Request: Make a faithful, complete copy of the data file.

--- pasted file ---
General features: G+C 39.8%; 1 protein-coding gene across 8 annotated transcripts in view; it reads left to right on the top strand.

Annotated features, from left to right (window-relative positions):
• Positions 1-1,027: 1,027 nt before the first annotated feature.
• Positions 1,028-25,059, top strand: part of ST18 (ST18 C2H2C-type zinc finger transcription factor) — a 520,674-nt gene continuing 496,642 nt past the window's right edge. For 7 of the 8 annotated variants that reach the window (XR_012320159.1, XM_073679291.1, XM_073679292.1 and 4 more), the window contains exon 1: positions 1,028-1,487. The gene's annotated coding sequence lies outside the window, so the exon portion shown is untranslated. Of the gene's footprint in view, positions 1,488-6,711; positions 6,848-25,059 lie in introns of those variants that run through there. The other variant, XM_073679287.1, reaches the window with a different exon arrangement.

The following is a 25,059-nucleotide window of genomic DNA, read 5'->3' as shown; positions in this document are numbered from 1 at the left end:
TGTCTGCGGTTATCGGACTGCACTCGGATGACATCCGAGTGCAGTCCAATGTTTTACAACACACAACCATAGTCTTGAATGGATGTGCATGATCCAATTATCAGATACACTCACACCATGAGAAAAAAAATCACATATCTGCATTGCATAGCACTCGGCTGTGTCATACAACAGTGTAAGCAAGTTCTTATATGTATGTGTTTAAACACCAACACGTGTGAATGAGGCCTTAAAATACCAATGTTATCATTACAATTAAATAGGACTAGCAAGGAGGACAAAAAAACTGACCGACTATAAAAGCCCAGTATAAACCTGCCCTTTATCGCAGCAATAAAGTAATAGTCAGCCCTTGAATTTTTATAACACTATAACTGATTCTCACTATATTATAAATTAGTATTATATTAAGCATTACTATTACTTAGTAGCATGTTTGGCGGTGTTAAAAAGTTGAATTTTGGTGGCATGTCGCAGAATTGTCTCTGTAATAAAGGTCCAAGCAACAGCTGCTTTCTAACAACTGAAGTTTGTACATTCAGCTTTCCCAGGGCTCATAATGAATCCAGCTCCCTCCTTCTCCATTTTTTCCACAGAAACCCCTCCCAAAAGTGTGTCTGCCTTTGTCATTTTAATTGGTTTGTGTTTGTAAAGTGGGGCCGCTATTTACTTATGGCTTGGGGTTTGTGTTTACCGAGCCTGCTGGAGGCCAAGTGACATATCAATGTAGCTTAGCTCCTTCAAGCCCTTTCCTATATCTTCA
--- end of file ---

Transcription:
General features: G+C 39.8%; 1 protein-coding gene across 8 annotated transcripts in view; it reads left to right on the top strand.

Annotated features, from left to right (window-relative positions):
• Positions 1-1,027: 1,027 nt before the first annotated feature.
• Positions 1,028-25,059, top strand: part of ST18 (ST18 C2H2C-type zinc finger transcription factor) — a 520,674-nt gene continuing 496,642 nt past the window's right edge. For 7 of the 8 annotated variants that reach the window (XR_012320159.1, XM_073679291.1, XM_073679292.1 and 4 more), the window contains exon 1: positions 1,028-1,487. The gene's annotated coding sequence lies outside the window, so the exon portion shown is untranslated. Of the gene's footprint in view, positions 1,488-6,711; positions 6,848-25,059 lie in introns of those variants that run through there. The other variant, XM_073679287.1, reaches the window with a different exon arrangement.

The following is a 25,059-nucleotide window of genomic DNA, read 5'->3' as shown; positions in this document are numbered from 1 at the left end:
TGTCTGCGGTTATCGGACTGCACTCGGATGACATCCGAGTGCAGTCCAATGTTTTACAACACACAACCATAGTCTTGAATGGATGTGCATGATCCAATTATCAGATACACTCACACCATGAGAAAAAAAATCACATATCTGCATTGCATAGCACTCGGCTGTGTCATACAACAGTGTAAGCAAGTTCTTATATGTATGTGTTTAAACACCAACACGTGTGAATGAGGCCTTAAAATACCAATGTTATCATTACAATTAAATAGGACTAGCAAGGAGGACAAAAAAACTGACCGACTATAAAAGCCCAGTATAAACCTGCCCTTTATCGCAGCAATAAAGTAATAGTCAGCCCTTGAATTTTTATAACACTATAACTGATTCTCACTATATTATAAATTAGTATTATATTAAGCATTACTATTACTTAGTAGCATGTTTGGCGGTGTTAAAAAGTTGAATTTTGGTGGCATGTCGCAGAATTGTCTCTGTAATAAAGGTCCAAGCAACAGCTGCTTTCTAACAACTGAAGTTTGTACATTCAGCTTTCCCAGGGCTCATAATGAATCCAGCTCCCTCCTTCTCCATTTTTTCCACAGAAACCCCTCCCAAAAGTGTGTCTGCCTTTGTCATTTTAATTGGTTTGTGTTTGTAAAGTGGGGCCGCTATTTACTTATGGCTTGGGGTTTGTGTTTACCGAGCCTGCTGGAGGCCAAGTGACATATCAATGTAGCTTAGCTCCTTCAAGCCCTTTCCTATATCTTCA